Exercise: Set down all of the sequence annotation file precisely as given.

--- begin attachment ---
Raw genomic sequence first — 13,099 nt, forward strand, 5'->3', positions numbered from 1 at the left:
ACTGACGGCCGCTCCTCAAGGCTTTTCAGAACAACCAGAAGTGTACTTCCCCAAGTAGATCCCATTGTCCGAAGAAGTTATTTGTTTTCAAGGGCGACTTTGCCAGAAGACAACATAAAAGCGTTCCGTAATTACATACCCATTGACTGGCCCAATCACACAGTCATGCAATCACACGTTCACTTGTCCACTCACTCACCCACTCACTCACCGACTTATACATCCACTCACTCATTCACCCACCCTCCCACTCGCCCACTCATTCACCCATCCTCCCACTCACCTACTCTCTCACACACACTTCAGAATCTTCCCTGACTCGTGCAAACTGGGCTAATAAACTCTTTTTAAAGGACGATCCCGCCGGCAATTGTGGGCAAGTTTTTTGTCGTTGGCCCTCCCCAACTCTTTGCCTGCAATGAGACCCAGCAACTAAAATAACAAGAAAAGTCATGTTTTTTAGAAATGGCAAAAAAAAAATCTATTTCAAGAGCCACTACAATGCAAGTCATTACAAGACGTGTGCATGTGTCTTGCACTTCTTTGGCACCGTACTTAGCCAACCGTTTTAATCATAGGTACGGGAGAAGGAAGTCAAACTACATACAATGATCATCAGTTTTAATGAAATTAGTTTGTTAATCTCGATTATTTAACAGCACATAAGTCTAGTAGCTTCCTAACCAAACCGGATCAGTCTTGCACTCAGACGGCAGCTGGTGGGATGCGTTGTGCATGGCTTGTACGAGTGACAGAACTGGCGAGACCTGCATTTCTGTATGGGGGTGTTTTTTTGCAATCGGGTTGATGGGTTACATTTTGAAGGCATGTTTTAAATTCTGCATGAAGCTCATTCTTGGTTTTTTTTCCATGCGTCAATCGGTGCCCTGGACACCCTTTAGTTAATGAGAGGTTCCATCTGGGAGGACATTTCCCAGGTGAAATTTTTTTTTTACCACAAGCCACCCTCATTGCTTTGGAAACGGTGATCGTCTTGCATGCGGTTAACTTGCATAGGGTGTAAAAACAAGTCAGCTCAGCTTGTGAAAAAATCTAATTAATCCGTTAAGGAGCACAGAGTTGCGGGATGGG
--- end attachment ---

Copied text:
Raw genomic sequence first — 13,099 nt, forward strand, 5'->3', positions numbered from 1 at the left:
ACTGACGGCCGCTCCTCAAGGCTTTTCAGAACAACCAGAAGTGTACTTCCCCAAGTAGATCCCATTGTCCGAAGAAGTTATTTGTTTTCAAGGGCGACTTTGCCAGAAGACAACATAAAAGCGTTCCGTAATTACATACCCATTGACTGGCCCAATCACACAGTCATGCAATCACACGTTCACTTGTCCACTCACTCACCCACTCACTCACCGACTTATACATCCACTCACTCATTCACCCACCCTCCCACTCGCCCACTCATTCACCCATCCTCCCACTCACCTACTCTCTCACACACACTTCAGAATCTTCCCTGACTCGTGCAAACTGGGCTAATAAACTCTTTTTAAAGGACGATCCCGCCGGCAATTGTGGGCAAGTTTTTTGTCGTTGGCCCTCCCCAACTCTTTGCCTGCAATGAGACCCAGCAACTAAAATAACAAGAAAAGTCATGTTTTTTAGAAATGGCAAAAAAAAAATCTATTTCAAGAGCCACTACAATGCAAGTCATTACAAGACGTGTGCATGTGTCTTGCACTTCTTTGGCACCGTACTTAGCCAACCGTTTTAATCATAGGTACGGGAGAAGGAAGTCAAACTACATACAATGATCATCAGTTTTAATGAAATTAGTTTGTTAATCTCGATTATTTAACAGCACATAAGTCTAGTAGCTTCCTAACCAAACCGGATCAGTCTTGCACTCAGACGGCAGCTGGTGGGATGCGTTGTGCATGGCTTGTACGAGTGACAGAACTGGCGAGACCTGCATTTCTGTATGGGGGTGTTTTTTTGCAATCGGGTTGATGGGTTACATTTTGAAGGCATGTTTTAAATTCTGCATGAAGCTCATTCTTGGTTTTTTTTCCATGCGTCAATCGGTGCCCTGGACACCCTTTAGTTAATGAGAGGTTCCATCTGGGAGGACATTTCCCAGGTGAAATTTTTTTTTTACCACAAGCCACCCTCATTGCTTTGGAAACGGTGATCGTCTTGCATGCGGTTAACTTGCATAGGGTGTAAAAACAAGTCAGCTCAGCTTGTGAAAAAATCTAATTAATCCGTTAAGGAGCACAGAGTTGCGGGATGGG